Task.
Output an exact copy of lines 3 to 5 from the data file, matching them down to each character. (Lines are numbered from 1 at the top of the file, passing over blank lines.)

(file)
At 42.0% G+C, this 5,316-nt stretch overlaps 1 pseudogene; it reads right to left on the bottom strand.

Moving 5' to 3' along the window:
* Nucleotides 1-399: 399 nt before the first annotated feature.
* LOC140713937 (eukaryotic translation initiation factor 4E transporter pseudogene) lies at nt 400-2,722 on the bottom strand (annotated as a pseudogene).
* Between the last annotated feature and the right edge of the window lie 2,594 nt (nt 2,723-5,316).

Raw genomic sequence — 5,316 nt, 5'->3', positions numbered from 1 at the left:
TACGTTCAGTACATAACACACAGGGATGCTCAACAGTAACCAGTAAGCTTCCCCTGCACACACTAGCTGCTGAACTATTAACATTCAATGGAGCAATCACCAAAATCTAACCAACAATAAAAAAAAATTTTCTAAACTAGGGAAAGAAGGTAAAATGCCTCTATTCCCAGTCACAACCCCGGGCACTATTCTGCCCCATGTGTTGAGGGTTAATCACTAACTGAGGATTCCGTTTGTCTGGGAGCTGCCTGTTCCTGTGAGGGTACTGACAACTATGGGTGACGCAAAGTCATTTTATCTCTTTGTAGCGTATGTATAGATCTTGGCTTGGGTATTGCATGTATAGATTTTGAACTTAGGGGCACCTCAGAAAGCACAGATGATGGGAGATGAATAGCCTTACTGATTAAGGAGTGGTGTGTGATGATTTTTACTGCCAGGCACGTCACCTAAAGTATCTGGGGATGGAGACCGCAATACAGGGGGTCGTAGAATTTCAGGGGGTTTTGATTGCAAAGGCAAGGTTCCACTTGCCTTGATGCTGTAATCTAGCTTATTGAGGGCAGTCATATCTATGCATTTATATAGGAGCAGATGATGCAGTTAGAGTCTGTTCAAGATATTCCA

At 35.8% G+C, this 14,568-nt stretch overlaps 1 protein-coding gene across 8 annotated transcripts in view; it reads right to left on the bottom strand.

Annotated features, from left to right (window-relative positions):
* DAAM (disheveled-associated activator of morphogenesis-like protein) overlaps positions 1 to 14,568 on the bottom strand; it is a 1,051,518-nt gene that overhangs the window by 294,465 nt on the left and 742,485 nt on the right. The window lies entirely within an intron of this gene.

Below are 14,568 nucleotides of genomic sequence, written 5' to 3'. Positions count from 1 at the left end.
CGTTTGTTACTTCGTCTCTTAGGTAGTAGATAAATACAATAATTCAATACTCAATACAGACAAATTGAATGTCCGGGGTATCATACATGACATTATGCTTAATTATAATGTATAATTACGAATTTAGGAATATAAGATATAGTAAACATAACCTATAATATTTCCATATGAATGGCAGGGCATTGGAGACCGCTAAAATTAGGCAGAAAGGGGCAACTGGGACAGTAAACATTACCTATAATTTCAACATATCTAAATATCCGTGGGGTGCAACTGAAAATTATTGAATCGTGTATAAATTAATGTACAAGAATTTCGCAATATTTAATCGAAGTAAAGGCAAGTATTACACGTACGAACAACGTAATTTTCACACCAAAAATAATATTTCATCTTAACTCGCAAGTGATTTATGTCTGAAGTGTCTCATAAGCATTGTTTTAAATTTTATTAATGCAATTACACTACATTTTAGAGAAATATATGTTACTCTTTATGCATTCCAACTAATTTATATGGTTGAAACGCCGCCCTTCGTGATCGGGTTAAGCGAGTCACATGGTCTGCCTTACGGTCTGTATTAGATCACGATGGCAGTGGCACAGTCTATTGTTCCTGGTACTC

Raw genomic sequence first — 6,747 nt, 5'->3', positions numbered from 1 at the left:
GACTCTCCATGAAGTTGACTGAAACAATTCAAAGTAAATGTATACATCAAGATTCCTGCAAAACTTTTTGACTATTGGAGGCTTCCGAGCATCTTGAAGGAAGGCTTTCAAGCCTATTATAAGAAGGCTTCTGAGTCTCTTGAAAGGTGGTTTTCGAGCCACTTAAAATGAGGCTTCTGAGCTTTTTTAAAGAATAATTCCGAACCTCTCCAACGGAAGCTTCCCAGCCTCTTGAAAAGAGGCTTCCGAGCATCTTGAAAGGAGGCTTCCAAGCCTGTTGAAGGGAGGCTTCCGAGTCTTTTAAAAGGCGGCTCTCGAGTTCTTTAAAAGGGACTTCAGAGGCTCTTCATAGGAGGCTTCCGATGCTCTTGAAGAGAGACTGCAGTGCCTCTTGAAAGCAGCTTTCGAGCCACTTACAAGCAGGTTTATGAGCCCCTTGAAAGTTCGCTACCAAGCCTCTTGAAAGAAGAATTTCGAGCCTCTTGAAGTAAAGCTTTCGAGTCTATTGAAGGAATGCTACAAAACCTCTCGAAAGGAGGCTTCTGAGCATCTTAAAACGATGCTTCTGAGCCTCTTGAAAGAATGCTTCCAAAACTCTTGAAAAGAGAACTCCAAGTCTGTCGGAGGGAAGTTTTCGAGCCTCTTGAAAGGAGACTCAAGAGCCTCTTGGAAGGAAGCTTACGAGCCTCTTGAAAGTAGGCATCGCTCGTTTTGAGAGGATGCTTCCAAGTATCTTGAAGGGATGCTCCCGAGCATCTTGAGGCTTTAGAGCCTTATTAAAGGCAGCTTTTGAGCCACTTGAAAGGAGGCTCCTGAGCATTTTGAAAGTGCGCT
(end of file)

* Nucleotides 1-399: 399 nt before the first annotated feature.
* LOC140713937 (eukaryotic translation initiation factor 4E transporter pseudogene) lies at nt 400-2,722 on the bottom strand (annotated as a pseudogene).
* Between the last annotated feature and the right edge of the window lie 2,594 nt (nt 2,723-5,316).